Assessing the spatio-temporal pattern of winter sports activities to minimize disturbance in capercaillie habitats

; ; ; ; ; ; (). Assessing the spatio-temporal pattern of winter sports activities to minimize disturbance in capercaillie habitats. eco.mont, 3, 2. 23-32. Peer reviewed.

Outdoor activities may have serious consequences for wildlife species that are sensitive to human disturbance. The pressure of outdoor activities on natural landscapes has increased dramatically in recent decades. However, we generally lack information on the spatial and temporal patterns of outdoor activities – a fact that makes it difficult to quantify the impact on wildlife and thus to implement and justify measures to constrain outdoor activities.

In the winter seasons 2008 / 2009 and 2009 / 2010, we equipped 303 recreationists in the Val Müstair Biosphere Reserve, eastern Swiss Alps, with GPS loggers to record their spatial and temporal pattern of landscape use. We then analysed how the resulting pattern of spatial use overlapped with the habitat of capercaillie Tetraourogallus, an endangered woodland grouse species that is highly sensitive to disturbance. For our study we used the official capercaillie core winter habitats observed by the game wardens of the Canton Grisons.

The recorded 319 trips of 188 backcountry skiers and snowboarders and 231 trips of 115 snowshoers combined show an inhomogeneous use of subareas in the region. With one exception, the trips are located in the main valley and the adjoining southern and northern slopes and peaks. The trips of snowshoers result in a dispersed use pattern across the main valley, while the trips of the backcountry skiers and snowboarders are concentrated more on official and popular routes. Rarely did recreationists trespass official wildlife sanctuaries or cross capercaillie habitat patches.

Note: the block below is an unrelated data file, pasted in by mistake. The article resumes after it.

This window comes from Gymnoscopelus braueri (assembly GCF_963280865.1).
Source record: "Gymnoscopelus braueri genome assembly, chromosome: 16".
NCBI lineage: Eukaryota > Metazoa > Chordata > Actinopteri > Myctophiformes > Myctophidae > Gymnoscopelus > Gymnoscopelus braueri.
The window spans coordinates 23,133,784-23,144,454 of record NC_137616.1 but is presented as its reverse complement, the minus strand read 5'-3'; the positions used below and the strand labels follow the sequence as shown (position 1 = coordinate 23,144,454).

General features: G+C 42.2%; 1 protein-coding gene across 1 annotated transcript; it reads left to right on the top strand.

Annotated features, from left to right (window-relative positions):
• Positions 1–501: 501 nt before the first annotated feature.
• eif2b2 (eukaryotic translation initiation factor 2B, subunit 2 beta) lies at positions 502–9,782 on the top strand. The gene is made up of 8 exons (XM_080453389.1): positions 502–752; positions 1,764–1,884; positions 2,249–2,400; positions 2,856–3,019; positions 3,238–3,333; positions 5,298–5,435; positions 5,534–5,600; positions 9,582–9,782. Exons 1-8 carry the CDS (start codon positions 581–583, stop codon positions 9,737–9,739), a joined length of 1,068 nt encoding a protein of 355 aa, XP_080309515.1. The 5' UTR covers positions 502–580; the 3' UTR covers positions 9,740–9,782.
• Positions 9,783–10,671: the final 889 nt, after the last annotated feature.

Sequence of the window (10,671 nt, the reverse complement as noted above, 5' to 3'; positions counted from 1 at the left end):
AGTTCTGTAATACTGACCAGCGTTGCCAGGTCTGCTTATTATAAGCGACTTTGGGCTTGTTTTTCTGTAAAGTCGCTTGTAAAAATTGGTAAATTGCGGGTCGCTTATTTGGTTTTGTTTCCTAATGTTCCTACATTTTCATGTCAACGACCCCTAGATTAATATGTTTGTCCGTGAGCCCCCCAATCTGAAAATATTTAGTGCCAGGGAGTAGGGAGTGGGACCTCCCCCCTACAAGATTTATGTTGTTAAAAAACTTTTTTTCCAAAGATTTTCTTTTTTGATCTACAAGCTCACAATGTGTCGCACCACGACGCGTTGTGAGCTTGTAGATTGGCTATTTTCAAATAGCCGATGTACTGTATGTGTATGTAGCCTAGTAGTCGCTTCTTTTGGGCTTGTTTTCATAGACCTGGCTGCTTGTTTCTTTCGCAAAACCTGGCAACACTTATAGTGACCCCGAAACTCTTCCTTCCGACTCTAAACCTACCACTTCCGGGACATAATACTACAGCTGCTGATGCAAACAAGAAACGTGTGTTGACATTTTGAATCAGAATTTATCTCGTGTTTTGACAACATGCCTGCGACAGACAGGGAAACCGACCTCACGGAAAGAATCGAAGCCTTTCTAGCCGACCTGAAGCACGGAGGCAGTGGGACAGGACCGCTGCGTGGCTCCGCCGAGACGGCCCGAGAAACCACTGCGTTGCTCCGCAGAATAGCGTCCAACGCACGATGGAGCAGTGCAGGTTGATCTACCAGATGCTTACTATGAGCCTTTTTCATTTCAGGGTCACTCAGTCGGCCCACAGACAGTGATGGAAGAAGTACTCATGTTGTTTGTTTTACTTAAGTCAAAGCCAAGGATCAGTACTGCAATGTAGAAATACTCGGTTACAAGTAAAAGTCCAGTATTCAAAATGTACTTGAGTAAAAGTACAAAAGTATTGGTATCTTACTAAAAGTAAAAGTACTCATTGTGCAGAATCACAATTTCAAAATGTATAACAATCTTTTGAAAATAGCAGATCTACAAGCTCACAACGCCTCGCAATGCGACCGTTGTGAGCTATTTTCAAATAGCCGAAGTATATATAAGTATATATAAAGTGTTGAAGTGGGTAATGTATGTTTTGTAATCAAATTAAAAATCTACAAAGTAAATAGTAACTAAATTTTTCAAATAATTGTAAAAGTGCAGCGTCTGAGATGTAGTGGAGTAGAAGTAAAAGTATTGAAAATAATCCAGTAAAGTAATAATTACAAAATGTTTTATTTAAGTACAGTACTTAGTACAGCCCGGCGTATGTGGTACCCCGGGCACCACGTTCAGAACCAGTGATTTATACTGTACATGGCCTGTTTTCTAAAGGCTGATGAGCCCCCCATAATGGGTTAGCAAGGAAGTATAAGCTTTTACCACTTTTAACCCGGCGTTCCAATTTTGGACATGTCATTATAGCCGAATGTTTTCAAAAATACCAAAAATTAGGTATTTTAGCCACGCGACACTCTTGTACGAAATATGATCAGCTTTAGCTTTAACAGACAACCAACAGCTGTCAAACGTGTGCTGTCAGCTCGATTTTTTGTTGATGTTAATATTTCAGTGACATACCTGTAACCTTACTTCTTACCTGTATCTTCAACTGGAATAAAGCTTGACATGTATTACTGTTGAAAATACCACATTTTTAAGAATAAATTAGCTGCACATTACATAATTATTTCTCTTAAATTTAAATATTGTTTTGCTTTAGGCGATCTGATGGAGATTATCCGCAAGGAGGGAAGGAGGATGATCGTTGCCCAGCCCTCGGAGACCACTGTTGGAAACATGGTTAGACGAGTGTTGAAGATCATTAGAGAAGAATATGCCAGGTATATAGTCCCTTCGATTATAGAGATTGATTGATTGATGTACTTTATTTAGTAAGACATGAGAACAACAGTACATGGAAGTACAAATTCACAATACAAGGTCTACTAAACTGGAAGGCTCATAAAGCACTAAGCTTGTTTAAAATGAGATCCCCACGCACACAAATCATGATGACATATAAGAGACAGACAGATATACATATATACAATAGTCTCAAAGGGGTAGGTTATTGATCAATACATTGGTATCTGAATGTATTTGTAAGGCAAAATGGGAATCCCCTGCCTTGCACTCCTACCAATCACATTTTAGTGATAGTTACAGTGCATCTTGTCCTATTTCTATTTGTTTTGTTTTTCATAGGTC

However, one official, very popular backcountry skiing route crosses one of the largest capercaillie habitats. Here the recorded trips show wide-ranging spatial use with many connectors to the main route. As a consequence, this capercaillie habitat patch is dissected into smaller undisturbed patches. GPS logging in combination with camera trap data provides detailed information on the spatio-temporal land-use pattern of outdoor activities. Based on these data, we identified a conflict of interest in the Val Müstair Biosphere Reserve that has to be resolved by management in a joint participatory process with the main stakeholders. Our methods and results could be transferred to other Alpine regions and be used for any land cover types. In this way we hope to contribute to mitigating conflicts between human outdoor activities and wildlife populations.